How wildlife copes with winter in the Cairngorms

Mountain hare

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If you were searching for the coldest, windiest and harshest place to spend the winter in Britain, you need look no further than the Cairngorm plateau.

Britain's highest mountain range is the only extensive example in Britain of an arctic-alpine habitat, similar in climate, flora and fauna to areas far to the north, within the Arctic Circle.

The reason for this is its height: the Cairngorms include five of the six highest summits in Britain, culminating in Cairn Gorm itself, which rises to 1244 metres above sea level.

The Winterwatch team will be braving the chill to broadcast live from the area next week, but how does the wildlife there cope with extreme conditions?

The highland life

Ptarmigan, winter plumage

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In summer, these mountaintops play host to a highly specialised suite species, including red deer, dotterel and red grouse.

But in winter very few creatures remain, most heading down to lower altitudes where they are able to find food.

Those that stick it out are perfectly adapted to life in this bleak, unforgiving landscape. They include one of our top predators, the golden eagle, which hunts across vast areas of these snow-covered slopes throughout the year.

Three of the smaller stars of the slopes share a common camouflage trick: the ptarmigan, mountain hare and stoat all switch styles for the season.

Colour changing

If there were a prize for Britain's toughest bird, the ptarmigan would be head and shoulders above any contender.

Feeling the chill

Cairngorm mountain range
  • The strongest gust of wind ever recorded anywhere in the UK was 173 mph (278 km/h) on the summit of Cairn Gorm in March 1986
  • The town of Braemar, on the southern edge of the Cairngorms National Park, is officially the coldest place in Britain. The temperature has twice dropped to minus 27.2 degrees C, in February 1895 and January 1982
  • Snow often remains in small patches all year round on the northern, shaded side of mountain summits such as Ben Macdui

A member of the grouse family, and about the size and shape of a domestic chicken, it changes its plumage throughout the year to match its surroundings, and give it the best chance of avoiding predators.

As autumn turns to winter, the ptarmigan switches from its grey-brown garb to almost pure white. Only its outer tail-feathers and eye-patch remain black.

Ptarmigan have several adaptations to enable them to survive the harsh winter. The soles of their feet are feathered, acting as snowshoes to enable them to walk without slipping, and to retain heat.

Having put on weight in autumn, they move as little as possible during the winter, only emerging for a few hours a day to feed on the shoots of heather, and any lichen, moss, berries or seeds they can find.

At night they bury themselves in a layer of snow, which provides insulation, as does their plumage, a dense layer of tightly packed feathers, each of which traps air.

Alongside the small flocks of ptarmigan feeding on the side of the mountain, you may also see another creature well adapted to this wintry habitat: the mountain hare.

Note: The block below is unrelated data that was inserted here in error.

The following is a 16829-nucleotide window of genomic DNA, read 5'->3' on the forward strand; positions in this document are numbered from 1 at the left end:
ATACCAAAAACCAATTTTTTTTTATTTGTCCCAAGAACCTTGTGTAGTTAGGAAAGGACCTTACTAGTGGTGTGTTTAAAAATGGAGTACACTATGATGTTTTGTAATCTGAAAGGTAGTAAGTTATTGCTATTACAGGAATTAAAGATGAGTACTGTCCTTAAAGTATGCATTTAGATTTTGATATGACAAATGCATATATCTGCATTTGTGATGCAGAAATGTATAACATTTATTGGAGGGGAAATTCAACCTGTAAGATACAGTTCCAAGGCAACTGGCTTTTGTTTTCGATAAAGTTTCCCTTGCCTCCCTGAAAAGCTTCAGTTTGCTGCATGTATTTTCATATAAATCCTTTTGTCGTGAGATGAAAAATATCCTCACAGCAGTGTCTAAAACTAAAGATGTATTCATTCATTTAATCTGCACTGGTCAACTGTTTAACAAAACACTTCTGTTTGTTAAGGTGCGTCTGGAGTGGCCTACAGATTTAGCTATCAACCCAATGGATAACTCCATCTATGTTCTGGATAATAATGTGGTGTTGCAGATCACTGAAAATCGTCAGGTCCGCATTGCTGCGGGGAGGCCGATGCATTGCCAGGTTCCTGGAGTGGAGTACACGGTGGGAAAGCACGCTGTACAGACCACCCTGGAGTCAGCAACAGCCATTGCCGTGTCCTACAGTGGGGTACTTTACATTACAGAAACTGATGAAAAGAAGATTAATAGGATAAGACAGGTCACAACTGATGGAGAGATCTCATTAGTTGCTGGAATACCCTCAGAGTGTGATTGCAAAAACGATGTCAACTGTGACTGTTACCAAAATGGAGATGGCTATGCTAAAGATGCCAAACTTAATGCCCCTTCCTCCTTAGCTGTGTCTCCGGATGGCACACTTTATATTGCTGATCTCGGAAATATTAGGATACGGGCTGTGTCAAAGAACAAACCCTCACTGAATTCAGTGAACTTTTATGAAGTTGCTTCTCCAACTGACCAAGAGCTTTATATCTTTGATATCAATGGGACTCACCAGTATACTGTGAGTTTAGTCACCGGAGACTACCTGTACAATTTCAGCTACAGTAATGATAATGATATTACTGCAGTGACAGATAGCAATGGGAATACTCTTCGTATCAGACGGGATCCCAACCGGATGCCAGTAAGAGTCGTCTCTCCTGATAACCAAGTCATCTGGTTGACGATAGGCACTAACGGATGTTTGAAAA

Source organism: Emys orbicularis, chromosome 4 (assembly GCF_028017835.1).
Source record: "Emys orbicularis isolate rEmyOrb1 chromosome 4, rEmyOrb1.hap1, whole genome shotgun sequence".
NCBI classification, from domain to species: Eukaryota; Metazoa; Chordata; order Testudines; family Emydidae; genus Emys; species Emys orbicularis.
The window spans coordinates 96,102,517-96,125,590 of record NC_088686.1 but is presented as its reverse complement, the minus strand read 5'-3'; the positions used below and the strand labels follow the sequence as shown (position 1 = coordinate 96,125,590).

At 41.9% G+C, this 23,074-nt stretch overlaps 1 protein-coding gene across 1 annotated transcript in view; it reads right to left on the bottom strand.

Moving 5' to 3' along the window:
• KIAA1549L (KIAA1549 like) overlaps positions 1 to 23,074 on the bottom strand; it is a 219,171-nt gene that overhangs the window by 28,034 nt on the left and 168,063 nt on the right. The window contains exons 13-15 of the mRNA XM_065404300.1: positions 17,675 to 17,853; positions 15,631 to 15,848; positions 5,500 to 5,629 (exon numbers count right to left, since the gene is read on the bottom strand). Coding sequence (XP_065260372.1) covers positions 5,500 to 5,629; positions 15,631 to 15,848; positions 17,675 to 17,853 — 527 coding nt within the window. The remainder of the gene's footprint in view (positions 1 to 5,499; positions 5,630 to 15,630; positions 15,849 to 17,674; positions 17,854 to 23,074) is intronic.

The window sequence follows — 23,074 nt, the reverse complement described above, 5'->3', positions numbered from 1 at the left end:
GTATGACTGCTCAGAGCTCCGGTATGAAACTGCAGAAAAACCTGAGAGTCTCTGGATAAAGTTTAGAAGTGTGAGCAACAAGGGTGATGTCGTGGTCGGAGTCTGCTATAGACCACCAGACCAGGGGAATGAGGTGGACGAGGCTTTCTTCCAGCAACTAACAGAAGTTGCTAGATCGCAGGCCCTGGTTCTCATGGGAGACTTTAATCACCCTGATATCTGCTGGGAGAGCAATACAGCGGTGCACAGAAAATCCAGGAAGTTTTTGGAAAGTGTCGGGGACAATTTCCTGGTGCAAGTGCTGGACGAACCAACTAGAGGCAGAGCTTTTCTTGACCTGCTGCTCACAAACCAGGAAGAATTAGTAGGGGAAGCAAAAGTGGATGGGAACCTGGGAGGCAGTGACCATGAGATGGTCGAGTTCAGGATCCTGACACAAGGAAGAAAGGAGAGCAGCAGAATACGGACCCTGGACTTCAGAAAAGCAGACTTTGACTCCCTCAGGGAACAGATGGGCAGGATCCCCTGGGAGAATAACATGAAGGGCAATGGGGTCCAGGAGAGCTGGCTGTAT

This little mammal spends the whole of the year here, changing its appearance to blend in with the habitat. In spring and summer it is mainly grey but changes gradually to an all-white coat in late autumn and winter.

Mountain hares also have special adaptations to survive, including wide feet, which act like snowshoes, a thick coat of dense hairs to trap air and a rapid turn of speed to flee from predators.

Small but tough
Stoat with summer coat In summer, the coat of the stoat is brown above and creamy white below

Both ptarmigan and mountain hare are also vulnerable to the third creature able to turn white in winter: the stoat. This small predator really does punch above its weight, able to hunt and kill a hare up to six times its own weight.

In spring and summer, the Cairngorm stoat population resembles those found throughout Britain.

But in winter these northern stoats are transformed into a white animal, still with the black tip to the tail; not to avoid predators as in the case of the ptarmigan and mountain hare, but to become a more effective killer.

Snow bunting Snow buntings are as small as sparrows

The snow bunting may be small, but it is still incredibly tough.

Of the world's 4000 or so songbirds, no other species lives so far north. It is the only small bird ever recorded at the North Pole, and most breed within the Arctic Circle.

In Britain, snow buntings are on the southern edge of their breeding range, with fewer than 100 pairs nesting on the rocky plateau of the Cairngorms each spring and summer.

Most of these join their more northerly cousins and head down to the coast in winter, but a few stay put.

All these creatures, from the mighty golden eagle, through the ptarmigan, mountain hare and stoat, to the tiny snow bunting, have adapted perfectly to life here in the harshest environment in Britain.

Winterwatch comes live from the Cairngorms and begins on Monday 20 January at 2030 GMT on BBC Two.

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